In the summer of 1817, residents of the coastal town of Gloucester, Massachusetts suddenly began seeing a mysterious creature swimming around in their harbor. Though reports differed as to exactly what the monster looked like, how long it was and how fast it could move, the similarities between the reports and the trustworthiness of the witnesses seemed too substantial to ignore. A scientific association quickly convened a committee to investigate the creature. But the Gloucester sea monster was much more than just a strange anomaly that wagged tongues and sold newspapers: it was part and parcel of a much larger and more serious debate about the relative merits of the New World versus the Old, a debate in which prominent Americans like Thomas Jefferson had a significant political stake.
In this quirky and unusual episode of Second Decade, historian Sean Munger not only presents contemporary accounts of the Gloucester monster—compiled in a nifty pamphlet rushed into print in Boston before the news cycle moved on—but also delves into the cultural and literary tradition of sea serpents in the early modern world, and why questions about big, strange animals mattered to the identity of the new United States. In this episode you’ll meet a French noble who was outsmarted by a moose skeleton, a local justice of the peace who treated sea monster stories like a high-stakes legal case, a society of amateur scientists who were a little overeager to prove the existence of the creature, and a sea captain who went out do battle with the monster itself. Was there really a beastie out there, or was this just a fish story? You decide!
Additional Materials About This Episode
You can read, in its entirety, the October 1817 report of the Linnaean Society on the Gloucester sea serpent here. This pamphlet was a major source for this episode.
[Above] A real-life sea monster? This is the 23-foot oarfish found on the beach near San Diego by a crew of Navy SEAL cadets out on their morning run. Oarfish sightings are quite rare, but verified; the species was first identified in 1772.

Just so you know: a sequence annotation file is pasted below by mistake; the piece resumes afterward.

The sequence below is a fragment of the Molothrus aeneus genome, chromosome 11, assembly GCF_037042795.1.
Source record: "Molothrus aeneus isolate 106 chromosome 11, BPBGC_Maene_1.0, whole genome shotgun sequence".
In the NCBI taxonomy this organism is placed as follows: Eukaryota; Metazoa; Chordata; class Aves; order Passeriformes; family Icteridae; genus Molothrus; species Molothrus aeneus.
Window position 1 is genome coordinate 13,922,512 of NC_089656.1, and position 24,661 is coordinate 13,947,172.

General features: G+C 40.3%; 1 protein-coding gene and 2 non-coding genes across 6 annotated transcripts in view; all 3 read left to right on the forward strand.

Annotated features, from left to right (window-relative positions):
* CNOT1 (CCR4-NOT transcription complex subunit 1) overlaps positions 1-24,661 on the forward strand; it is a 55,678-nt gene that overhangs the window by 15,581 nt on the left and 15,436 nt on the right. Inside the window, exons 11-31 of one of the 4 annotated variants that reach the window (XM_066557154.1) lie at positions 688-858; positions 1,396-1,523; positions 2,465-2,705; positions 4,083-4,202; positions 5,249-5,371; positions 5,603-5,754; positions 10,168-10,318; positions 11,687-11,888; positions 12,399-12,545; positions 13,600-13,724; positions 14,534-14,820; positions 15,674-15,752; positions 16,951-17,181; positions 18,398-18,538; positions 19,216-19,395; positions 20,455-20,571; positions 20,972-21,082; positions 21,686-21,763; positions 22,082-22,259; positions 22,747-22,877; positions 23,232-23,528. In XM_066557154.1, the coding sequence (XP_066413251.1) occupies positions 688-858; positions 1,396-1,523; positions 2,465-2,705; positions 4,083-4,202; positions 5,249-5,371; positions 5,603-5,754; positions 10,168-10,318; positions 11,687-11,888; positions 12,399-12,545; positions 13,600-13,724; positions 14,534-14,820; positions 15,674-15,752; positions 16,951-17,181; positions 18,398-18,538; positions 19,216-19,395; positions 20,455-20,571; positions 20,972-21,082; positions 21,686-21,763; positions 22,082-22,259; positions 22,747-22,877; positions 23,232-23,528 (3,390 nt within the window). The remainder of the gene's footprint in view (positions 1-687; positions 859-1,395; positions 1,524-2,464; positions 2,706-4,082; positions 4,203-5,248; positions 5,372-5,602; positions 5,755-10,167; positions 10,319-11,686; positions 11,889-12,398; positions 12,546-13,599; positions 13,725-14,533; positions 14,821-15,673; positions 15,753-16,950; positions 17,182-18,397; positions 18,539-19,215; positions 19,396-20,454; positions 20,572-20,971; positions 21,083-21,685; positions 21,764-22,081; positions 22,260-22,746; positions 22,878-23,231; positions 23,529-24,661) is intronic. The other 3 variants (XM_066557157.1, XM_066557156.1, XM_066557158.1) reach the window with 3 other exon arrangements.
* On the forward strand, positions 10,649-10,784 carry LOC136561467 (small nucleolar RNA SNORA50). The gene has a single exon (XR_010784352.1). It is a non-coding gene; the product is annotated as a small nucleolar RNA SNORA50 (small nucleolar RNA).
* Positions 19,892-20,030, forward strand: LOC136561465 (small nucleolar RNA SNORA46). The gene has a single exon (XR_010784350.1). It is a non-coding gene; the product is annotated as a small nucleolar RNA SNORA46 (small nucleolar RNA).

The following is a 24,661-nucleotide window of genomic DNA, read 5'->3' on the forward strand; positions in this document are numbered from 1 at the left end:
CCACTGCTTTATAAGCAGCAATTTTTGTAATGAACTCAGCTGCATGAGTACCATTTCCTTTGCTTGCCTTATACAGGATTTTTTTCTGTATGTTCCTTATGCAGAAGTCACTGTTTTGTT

[Above] The “St. Augustine Monster,” one of the most famous globsters to wash up on American shores, made its first appearance in November 1896 on a Florida beach. While globsters appear to be quite mysterious—strange boneless, headless creatures with odd flippers or stumps—they usually turn out to be decaying carcasses of whales who have been dead a long time and partially chewed up by marine predators. They also smell terrible.
[Above] The Comte de Buffon (1707-1788) was one of the most influential scientific thinkers of the 18th century, and his views on the natural world and the development of species were the gold standard in the scientific community at the time. He was rather incensed that an American upstart like Thomas Jefferson would challenge his orthodoxy. Jefferson wrote Notes on the State of Virginia in part to refute Buffon’s theories. Jefferson also encouraged his friend, future President James Madison, to take systematic weather readings at his Virginia plantation, Montpelier. These readings today provide important insights into the phenomena of historical and modern climate change.
[Above] Erik Pontoppidian (1698-1764), the Danish-Norwegian bishop and author who basically founded the modern pseudoscience of cryptozoology with his 1752 treatise Natural History of Norway. Pontoppidian introduced the world to the “Norway kraken,” a so-called sea monster that was possibly the same kind of giant squid that was not observed alive in its natural habitat until this (21st) century.
[Above] Thomas Handasyd Perkins (1764-1854) was one of Boston’s leading citizens, having gotten extremely rich in the China trade of the 1780s-1790s (which was briefly mentioned in Episode 4). He went to Gloucester in the summer of 1817 and was an eyewitness to an encounter with the monster, but, fearing for his reputation, he did not tell his story publicly until 1848. He did tell it in private, most notably to Charles Lyell, a contemporary and close friend of Charles Darwin.
[Above] A diagram of “the progeny of the great serpent,” as published by the Linnaean Society. The smaller creature was only about 3 feet long and almost certainly a kind of sea snake now well known to marine science.